Consider Me Considerate

Been an interesting week from the standpoint of human nature. I’ve spent the last five days at work in what is, in essence, a Project Leader training course. An entire novel could be written (and most likely has been) about what an experience that can be. But there have been examples popping up all throughout my life. Perhaps I’m just in a place this week where I’m tuned in. Who knows. Either way I figured I might share a couple.

One such example took place over the span of maybe 40 minutes while I happened to be back at my desk during lunch break, and is an absolutely fascinating example of how diverse, and to a degree, stupid, we are as a collective people. It’s also one that I’m sure occurs to most other people in large companies on occasion.

It began when I received an email from someone from the far reaches of our corporate web with whom I had never communicated before. The email itself was a plea for some assistance in an area I had no knowledge on. Checking the email more closely, I found that this person, in an attempt to get some needed guidance, threw it out to an entire global group. Right off the bat, I found this interesting, as generally when I have such a large scoping issue, I try and talk to people I know within my facility first, hoping they might know who I should check with to get the right answer. This person seemed to think it was better to just ask *everybody* at once, and hope that someone with knowledge responded. I’m sure in their mind this was the easiest way to make sure they got the right answer, but essentially they were putting off the work of actually doing research to make *sure* they were on the right road, and were opening themselves up to wandering down whatever path the first moron who responded chose to send them on.

Anyway, not having an answer to her query, I deleted her email and promptly set about forgetting about it. Within moments, another email popped up from some other random cog in our company (whom I likewise didn’t know), offering some guidance. I deleted again. Then another followed. Then another. And another. And so on, and so on, and so on. Being the nosey guy I am, I read them all. After the first five, all of which were offering some form of brainstorming assistance, we finally got one from somebody who had apparently had enough of being kept in the loop for a conversation they had nothing to offer.

“Perhaps you could confine your answers to those who requested the information rather than replying to ‘ALL’. Thank you.”

Simple, polite, and seemed to be conveying a message that many (myself included) were already thinking. And it seemed to work, as about five minutes went by before we got any more responses. But boy did they come.

“Please remove me from this distribution list.”

Okay, a little more direct. And to nit pick, they didn’t need to be removed from the distribution list, but rather they wanted the conversation to carry on *outside* of the distribution list, but whatever. Then…

“Remove me!”

Very direct, kinda rude, but livable. The humor of course being that since the first polite message, we haven’t heard from people about the initial subject. Instead we’re just getting people telling *all of us* that – basically – it was rude to keep emailing all of us. Fascinating. This kept on, with varying degrees of hostility.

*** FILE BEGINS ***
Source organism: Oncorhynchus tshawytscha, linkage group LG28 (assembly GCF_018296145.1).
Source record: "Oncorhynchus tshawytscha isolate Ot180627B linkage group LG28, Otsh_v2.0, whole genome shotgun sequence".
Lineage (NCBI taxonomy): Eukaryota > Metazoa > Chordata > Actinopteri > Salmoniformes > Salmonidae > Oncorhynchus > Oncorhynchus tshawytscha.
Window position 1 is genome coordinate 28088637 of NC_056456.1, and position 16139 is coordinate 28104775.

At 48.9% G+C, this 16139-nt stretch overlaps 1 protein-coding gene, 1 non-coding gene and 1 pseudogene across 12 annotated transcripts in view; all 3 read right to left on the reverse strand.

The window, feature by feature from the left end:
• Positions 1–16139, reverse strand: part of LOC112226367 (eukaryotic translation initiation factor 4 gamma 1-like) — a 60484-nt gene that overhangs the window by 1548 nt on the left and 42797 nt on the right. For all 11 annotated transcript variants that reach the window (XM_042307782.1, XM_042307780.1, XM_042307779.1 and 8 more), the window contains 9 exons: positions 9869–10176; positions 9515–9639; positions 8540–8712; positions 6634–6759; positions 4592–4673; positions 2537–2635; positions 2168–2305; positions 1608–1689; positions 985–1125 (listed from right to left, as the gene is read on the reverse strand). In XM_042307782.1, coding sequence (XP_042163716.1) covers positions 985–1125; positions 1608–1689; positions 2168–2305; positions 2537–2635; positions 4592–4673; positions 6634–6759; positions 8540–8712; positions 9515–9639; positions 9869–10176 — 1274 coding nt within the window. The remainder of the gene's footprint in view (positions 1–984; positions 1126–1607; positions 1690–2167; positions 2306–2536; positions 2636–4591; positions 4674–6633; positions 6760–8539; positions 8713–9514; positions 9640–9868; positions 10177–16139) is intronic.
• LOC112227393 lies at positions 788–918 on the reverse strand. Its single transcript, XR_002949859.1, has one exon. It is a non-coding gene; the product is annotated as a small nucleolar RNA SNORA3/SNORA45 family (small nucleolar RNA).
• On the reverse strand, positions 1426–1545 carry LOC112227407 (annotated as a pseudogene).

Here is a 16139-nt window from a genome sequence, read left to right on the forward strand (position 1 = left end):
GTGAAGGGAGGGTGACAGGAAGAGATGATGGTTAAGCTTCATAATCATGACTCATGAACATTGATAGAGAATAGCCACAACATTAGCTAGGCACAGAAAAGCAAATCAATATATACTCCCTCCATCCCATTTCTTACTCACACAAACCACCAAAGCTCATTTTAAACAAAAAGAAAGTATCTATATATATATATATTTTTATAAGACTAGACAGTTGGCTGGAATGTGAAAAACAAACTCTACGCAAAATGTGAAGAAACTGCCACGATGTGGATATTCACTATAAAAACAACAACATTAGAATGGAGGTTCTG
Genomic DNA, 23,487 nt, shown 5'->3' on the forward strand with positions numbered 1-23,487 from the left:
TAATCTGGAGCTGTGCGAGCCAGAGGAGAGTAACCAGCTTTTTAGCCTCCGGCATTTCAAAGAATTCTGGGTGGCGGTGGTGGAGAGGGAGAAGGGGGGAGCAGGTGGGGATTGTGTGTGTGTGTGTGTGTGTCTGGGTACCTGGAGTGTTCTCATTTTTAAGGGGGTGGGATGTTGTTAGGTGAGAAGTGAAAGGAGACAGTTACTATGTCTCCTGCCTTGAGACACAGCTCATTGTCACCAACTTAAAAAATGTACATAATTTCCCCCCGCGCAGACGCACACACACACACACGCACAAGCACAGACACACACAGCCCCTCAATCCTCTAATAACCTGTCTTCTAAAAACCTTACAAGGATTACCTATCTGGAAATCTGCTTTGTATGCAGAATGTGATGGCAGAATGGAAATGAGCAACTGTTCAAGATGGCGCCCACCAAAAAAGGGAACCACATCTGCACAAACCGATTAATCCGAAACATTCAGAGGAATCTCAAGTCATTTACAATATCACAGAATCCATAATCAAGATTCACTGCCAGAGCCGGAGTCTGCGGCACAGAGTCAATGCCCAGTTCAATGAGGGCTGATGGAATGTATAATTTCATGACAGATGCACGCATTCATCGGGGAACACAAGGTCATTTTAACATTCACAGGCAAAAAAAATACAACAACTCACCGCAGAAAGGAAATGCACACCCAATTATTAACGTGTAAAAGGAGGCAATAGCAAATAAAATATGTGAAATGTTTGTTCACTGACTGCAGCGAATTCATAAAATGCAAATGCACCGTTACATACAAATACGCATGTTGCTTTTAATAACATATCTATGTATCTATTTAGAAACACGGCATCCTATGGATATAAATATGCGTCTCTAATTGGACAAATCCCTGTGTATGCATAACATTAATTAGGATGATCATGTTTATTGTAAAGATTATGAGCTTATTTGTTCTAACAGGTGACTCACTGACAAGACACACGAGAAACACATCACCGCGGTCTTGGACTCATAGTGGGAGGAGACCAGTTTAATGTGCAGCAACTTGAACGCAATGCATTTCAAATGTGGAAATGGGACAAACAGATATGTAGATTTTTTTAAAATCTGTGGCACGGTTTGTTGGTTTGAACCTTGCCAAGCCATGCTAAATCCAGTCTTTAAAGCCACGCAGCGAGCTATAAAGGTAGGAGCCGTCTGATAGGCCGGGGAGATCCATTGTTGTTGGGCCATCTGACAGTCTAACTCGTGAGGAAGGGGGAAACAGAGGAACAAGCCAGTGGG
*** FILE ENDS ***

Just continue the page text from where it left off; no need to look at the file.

“PLEASE STOP SENDING ME THESE EMAILS!!!”

“ME TOO!”

“Me three. :-)”

“I have nothing to offer to this subject. Please don’t include me in further discussion.”

“Stop the insanity!”

You can see where this was headed. All total I received 29 emails from various people throughout the company, one of which actually came from someone at my facility who (up until that point) I thought was a sensible human being. After the initial request and the five helpful follow-ups, the last 23 were from people asking that the chain be stopped. Some were exceptionally rude, some tried to be cutesy, but all were perpetuating the circle they seemed so intent to see broken. It was a failure of basic common sense that I found mind boggling.

We’re a silly little species. We pride ourselves on our ability to think and feel and on the fact that – unlike the animals – we have the power of introspection and whatnot. Yet for all our intellectual and emotional bluster, the simple process of consideration is completely foreign to most of us. We actually get *angry* – and subsequently respond with anger – without taking the five seconds to *consider* what the initial intent of the other person was and respond accordingly.

The power to see things from the other person’s point a view is a skill that I would venture only 1 out of every million people on this planet choose to use with any consistency. I’d call it a lost art, but I really don’t think such an art ever existed. Psychologists like to say that this “me first” attitude is a result of today’s faster-paced world. But I’m pretty sure the first slave owners didn’t do much in the way of considering how their decision to grab people off of their own continent and ship them across an ocean was going to affect the lives of those people.

These emails made me laugh. Reading and deleting them cost me about five minutes of my life, that yes, I’ll never get back, but unlike most of the idiots that responded, I never once found myself angered by this loss. Even if I had, I don’t think I would have treated the people responsible as if they were despicable pirates who were poaching in my personal Garden of Eden. I’ll laugh at them for not having the brains to figure out how silly their requests were, but that’s about it.

Of course, I still hold doors open for strangers, so what do I know?

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